This dog is snarling to warning another dog away from its meat, this is very typical RG behaviour.

Most of the time the dog that is RG is issuing a warning to you or another animal to stay away.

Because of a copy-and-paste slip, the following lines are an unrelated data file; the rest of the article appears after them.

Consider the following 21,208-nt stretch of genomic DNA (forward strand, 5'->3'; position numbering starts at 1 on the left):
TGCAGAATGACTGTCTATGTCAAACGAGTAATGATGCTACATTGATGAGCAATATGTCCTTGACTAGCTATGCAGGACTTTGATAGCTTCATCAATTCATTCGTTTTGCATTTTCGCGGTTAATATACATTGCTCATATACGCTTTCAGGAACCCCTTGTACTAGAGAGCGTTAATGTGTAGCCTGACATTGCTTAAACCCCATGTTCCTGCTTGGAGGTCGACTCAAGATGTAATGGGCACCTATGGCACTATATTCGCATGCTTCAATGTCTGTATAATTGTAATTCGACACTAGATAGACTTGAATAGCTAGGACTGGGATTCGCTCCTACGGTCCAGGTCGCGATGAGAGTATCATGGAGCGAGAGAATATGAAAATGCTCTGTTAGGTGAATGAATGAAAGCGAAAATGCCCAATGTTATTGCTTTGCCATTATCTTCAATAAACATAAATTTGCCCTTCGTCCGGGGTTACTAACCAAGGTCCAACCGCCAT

Ordinarily, the resource is food, but can also be things such as bones, sticks, toys, a sleeping area, the water tank, another dog, the hay feeder, a space, a person, a newborn baby, a carcass of an animal that has died or even  a specific animal.  When the dogs start to escalate this behaviour towards the livestock, then the boundaries of good behaviour are overstepped. If RG extends to newborn animals and results in the LGD claiming the baby and keeping mothers and babies separated, it becomes a big problem for the shepherd.  Frequently, people misunderstand this behaviour thinking that the LGD is being caring and nurturing when it is in fact claiming the baby. As babies need the colostrum directly, a dog that does this could cause the baby to die or weaken. Some dogs even regard the baby as a food resource and will kill and eat it. So, this is certainly behaviour that needs to stop. The role of the guardian is not to take over the mother’s job, instead it is to watch over them, protect them and allow the mother to bond and feed her own baby. The dog needs to butt out of the birthing process and simply do his job of watching over and being vigilant for predators.